Publication Abstract Display
Type: Published Manuscript
Title: Visual dysfunction without retinitis in patients with acquired immunodeficiency syndrome.
Authors: Quiceno JI, Capparelli E, Sadun AA, Munguia D, Grant I, Listhaus A, Crapotta J, Lambert B, Freeman WR
Year: 1992
Publication: American Journal of Ophthalmology
Volume: 113 Issue: 1 Pages: 8-13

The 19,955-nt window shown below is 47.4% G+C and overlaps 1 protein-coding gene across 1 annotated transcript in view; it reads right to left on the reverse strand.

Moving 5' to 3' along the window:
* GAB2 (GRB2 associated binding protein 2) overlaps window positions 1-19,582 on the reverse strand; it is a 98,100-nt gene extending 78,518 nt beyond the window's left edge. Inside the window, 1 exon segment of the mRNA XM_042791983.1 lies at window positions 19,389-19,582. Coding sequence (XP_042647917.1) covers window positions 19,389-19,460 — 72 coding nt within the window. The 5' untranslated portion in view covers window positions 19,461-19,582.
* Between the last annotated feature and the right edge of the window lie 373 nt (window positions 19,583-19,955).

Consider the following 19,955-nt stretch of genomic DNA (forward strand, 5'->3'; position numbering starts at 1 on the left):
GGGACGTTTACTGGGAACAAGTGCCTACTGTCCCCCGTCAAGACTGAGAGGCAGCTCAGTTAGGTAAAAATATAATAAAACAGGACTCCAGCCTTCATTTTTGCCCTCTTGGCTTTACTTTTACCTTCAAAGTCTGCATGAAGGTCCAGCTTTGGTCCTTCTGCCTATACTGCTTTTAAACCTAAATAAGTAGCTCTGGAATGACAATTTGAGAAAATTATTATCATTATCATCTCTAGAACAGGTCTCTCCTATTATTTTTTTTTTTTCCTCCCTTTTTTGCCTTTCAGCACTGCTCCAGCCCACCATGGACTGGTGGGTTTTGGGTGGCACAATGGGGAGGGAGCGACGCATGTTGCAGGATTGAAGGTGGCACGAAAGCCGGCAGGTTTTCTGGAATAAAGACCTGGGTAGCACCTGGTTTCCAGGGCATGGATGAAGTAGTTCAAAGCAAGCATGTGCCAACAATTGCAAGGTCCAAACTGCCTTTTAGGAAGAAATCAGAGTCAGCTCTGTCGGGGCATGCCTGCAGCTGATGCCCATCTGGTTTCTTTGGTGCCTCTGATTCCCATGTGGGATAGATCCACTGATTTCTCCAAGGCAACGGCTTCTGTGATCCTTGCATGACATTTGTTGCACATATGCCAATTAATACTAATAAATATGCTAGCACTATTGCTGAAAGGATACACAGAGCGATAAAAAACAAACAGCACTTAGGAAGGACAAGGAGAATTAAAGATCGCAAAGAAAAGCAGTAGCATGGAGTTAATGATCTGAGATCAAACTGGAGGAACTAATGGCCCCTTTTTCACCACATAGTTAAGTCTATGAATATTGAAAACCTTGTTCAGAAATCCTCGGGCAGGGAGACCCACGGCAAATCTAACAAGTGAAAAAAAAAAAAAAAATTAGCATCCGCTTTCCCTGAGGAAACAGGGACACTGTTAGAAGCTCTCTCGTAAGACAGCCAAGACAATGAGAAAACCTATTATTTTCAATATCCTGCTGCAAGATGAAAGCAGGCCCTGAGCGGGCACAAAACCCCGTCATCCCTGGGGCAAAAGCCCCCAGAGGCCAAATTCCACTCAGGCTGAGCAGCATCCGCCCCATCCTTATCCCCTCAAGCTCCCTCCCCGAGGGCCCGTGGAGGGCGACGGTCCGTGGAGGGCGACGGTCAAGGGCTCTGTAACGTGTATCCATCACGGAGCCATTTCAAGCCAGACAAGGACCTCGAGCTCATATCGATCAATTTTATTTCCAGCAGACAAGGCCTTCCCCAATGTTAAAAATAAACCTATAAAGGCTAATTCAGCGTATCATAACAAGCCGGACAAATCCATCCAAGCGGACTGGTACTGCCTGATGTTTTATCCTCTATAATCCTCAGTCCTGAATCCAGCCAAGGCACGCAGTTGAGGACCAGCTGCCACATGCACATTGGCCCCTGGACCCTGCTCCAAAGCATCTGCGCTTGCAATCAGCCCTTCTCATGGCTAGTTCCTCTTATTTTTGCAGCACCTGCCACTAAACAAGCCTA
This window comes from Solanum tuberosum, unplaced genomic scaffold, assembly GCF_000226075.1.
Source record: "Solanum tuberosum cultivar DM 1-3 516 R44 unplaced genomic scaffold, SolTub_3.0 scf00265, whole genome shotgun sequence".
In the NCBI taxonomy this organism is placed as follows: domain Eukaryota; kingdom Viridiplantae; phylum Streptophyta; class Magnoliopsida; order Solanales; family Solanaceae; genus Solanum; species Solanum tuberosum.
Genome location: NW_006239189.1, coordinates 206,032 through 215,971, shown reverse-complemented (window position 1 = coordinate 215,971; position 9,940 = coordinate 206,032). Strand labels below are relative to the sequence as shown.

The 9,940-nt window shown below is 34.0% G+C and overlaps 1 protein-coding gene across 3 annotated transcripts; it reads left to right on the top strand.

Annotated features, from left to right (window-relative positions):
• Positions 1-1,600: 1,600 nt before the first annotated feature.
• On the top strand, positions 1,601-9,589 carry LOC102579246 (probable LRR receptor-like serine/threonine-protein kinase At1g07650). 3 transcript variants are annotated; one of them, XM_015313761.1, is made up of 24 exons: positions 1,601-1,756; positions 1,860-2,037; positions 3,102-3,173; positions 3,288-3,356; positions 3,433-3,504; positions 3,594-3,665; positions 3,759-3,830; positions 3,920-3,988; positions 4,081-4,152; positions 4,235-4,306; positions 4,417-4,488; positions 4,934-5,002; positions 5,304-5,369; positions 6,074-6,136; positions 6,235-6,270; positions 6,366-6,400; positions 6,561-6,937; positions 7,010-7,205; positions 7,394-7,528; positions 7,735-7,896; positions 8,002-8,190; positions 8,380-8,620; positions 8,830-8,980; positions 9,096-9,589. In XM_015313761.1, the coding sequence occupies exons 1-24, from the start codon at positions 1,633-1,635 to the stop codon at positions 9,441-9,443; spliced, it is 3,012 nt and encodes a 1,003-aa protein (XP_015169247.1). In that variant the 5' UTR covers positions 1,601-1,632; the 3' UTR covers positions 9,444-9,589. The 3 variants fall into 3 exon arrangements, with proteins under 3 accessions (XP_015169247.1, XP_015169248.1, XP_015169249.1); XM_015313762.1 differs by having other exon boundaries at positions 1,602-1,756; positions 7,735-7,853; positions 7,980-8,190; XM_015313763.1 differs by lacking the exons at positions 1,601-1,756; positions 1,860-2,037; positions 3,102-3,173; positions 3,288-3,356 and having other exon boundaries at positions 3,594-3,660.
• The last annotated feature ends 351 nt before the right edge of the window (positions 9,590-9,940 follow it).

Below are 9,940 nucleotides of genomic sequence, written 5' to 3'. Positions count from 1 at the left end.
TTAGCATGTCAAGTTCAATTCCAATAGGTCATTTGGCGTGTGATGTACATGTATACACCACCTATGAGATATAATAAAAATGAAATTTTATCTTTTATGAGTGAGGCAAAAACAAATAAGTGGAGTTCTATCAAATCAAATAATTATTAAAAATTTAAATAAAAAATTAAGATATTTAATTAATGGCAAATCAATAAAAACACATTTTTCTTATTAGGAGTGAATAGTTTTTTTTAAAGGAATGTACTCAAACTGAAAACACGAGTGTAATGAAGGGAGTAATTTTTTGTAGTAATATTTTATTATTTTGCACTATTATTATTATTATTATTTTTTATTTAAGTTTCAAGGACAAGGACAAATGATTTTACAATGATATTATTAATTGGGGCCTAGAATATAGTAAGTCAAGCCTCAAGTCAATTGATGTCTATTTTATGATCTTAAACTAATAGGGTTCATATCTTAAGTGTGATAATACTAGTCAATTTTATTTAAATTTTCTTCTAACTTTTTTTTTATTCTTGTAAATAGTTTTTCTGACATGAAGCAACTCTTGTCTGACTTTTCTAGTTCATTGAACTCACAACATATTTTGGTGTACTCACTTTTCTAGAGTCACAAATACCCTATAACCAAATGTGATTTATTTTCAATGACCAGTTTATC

Abstract:Patients with human immunodeficiency virus infection may have noninfectious and infectious retinopathies, as well as clinical symptoms consistent with optic nerve dysfunction. Noninfectious acquired immunodeficiency syndrome-related retinopathy is seen in most patients with AIDS. Morphologic studies have shown that the number of retrobulbar optic nerve fibers in patients with AIDS is decreased compared to the number of optic nerve fibers in normal control eyes. To determine whether these patients had a visual dysfunction consistent with damage to the macula and optic nerve, 78 subjects (156 eyes) were studied using color-vision and contrast-sensitivity testing. The Farnsworth-Munsell 100-Hue color-vision test was performed on all subjects and age-corrected color-vision scores for all groups were compared. A significant decrease in color discrimination was found in the patients with AIDS (P less than .001). Contrast-sensitivity testing disclosed a deficit of contrast threshold in patients with AIDS at four of five spatial frequencies and in patients with AIDS-related complex at three of the five spatial frequencies examined. This study demonstrated a functional visual deficit in eyes without retinitis consistent with dysfunction of the macula or optic nerve in patients with AIDS.

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